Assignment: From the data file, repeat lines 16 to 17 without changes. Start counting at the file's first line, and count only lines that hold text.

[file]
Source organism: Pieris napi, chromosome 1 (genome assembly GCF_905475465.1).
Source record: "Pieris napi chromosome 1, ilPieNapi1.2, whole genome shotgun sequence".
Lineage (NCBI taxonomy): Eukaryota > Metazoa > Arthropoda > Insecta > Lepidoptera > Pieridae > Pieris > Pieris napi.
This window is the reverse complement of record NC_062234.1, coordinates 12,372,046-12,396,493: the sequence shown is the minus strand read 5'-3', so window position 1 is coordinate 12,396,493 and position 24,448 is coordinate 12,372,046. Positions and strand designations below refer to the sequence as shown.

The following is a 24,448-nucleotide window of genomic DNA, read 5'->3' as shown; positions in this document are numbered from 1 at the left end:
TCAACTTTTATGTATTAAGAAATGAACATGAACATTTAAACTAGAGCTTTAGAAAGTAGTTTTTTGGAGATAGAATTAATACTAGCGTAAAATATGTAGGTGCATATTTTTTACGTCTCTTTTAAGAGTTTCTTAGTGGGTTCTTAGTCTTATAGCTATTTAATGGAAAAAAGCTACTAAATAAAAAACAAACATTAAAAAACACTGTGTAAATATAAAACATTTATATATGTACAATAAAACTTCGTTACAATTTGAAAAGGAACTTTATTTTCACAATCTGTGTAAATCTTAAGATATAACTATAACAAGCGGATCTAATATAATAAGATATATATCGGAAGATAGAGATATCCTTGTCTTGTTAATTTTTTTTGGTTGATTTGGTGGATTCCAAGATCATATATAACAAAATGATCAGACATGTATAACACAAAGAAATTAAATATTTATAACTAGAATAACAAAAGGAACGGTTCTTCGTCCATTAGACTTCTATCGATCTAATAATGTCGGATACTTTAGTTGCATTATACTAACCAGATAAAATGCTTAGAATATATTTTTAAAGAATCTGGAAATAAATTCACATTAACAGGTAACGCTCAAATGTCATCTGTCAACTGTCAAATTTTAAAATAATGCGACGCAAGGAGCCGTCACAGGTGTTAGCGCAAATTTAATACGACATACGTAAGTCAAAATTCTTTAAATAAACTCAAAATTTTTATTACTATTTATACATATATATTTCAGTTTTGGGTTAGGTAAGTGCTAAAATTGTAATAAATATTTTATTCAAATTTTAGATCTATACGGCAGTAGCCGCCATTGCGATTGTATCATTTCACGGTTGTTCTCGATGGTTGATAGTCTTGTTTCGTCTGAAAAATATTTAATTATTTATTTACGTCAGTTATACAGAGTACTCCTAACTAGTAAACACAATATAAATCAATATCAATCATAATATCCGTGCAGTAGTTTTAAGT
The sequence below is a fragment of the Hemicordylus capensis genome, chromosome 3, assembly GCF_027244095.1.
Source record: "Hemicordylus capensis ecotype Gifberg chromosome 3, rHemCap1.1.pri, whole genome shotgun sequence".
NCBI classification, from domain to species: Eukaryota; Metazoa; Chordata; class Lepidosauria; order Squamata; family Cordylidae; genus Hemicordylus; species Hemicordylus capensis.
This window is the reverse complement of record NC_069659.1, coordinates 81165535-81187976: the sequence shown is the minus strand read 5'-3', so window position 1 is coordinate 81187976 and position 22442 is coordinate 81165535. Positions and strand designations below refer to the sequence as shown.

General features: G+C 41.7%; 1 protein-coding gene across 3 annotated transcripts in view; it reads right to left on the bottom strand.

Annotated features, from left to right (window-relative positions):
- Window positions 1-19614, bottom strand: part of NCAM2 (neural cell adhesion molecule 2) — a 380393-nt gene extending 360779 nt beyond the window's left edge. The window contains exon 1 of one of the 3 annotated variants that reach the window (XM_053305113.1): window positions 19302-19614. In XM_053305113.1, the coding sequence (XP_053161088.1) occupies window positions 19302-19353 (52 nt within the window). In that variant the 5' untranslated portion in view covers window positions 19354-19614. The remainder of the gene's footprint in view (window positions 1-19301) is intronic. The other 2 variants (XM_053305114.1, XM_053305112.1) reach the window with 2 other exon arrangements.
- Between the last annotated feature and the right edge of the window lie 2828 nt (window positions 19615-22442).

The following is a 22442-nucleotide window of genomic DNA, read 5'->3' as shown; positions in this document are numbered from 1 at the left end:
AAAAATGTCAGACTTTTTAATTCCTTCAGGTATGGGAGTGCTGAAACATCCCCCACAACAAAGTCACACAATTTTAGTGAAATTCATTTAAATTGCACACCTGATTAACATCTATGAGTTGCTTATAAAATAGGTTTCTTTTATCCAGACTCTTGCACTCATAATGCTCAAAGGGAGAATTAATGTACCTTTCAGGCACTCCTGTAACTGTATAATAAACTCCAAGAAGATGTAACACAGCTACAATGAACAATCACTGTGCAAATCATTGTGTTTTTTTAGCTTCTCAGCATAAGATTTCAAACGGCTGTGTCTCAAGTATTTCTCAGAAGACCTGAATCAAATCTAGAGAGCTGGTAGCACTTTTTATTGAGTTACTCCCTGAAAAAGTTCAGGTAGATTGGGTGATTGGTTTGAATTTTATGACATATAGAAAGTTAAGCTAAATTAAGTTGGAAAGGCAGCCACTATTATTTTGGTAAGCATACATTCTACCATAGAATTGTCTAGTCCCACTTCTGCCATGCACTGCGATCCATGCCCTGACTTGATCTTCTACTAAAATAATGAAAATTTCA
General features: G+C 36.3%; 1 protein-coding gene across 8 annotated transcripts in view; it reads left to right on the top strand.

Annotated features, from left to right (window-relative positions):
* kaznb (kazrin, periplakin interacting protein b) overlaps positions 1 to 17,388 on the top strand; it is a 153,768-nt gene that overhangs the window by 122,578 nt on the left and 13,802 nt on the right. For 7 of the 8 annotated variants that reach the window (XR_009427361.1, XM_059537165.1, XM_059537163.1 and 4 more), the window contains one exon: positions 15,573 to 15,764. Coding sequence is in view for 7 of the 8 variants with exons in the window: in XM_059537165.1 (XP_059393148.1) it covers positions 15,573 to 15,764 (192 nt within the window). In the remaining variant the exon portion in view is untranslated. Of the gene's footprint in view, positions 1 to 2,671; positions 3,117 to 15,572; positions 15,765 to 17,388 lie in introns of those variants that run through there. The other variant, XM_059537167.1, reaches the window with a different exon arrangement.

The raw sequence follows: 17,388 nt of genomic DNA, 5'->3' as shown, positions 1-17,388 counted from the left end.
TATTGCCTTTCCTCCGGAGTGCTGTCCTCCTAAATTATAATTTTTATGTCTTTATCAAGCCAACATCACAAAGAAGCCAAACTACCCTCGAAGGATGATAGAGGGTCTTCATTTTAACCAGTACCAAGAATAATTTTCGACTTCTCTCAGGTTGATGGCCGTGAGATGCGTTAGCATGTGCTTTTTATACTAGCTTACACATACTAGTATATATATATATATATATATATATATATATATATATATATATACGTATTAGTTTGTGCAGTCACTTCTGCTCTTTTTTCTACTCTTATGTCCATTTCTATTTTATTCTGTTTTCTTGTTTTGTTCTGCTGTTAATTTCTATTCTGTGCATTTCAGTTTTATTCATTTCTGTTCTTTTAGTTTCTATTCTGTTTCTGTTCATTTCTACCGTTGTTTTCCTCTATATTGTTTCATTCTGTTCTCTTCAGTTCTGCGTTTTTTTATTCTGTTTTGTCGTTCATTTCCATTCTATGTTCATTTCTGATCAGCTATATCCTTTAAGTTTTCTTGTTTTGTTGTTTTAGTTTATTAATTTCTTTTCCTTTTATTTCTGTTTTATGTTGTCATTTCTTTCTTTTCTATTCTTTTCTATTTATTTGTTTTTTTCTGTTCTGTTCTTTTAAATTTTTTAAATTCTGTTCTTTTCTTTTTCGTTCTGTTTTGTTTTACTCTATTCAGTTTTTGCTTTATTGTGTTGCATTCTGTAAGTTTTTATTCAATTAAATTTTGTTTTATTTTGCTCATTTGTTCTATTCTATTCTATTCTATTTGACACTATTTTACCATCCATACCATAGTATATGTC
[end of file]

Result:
AAAAATGTCAGACTTTTTAATTCCTTCAGGTATGGGAGTGCTGAAACATCCCCCACAACAAAGTCACACAATTTTAGTGAAATTCATTTAAATTGCACACCTGATTAACATCTATGAGTTGCTTATAAAATAGGTTTCTTTTATCCAGACTCTTGCACTCATAATGCTCAAAGGGAGAATTAATGTACCTTTCAGGCACTCCTGTAACTGTATAATAAACTCCAAGAAGATGTAACACAGCTACAATGAACAATCACTGTGCAAATCATTGTGTTTTTTTAGCTTCTCAGCATAAGATTTCAAACGGCTGTGTCTCAAGTATTTCTCAGAAGACCTGAATCAAATCTAGAGAGCTGGTAGCACTTTTTATTGAGTTACTCCCTGAAAAAGTTCAGGTAGATTGGGTGATTGGTTTGAATTTTATGACATATAGAAAGTTAAGCTAAATTAAGTTGGAAAGGCAGCCACTATTATTTTGGTAAGCATACATTCTACCATAGAATTGTCTAGTCCCACTTCTGCCATGCACTGCGATCCATGCCCTGACTTGATCTTCTACTAAAATAATGAAAATTTCA
General features: G+C 36.3%; 1 protein-coding gene across 8 annotated transcripts in view; it reads left to right on the top strand.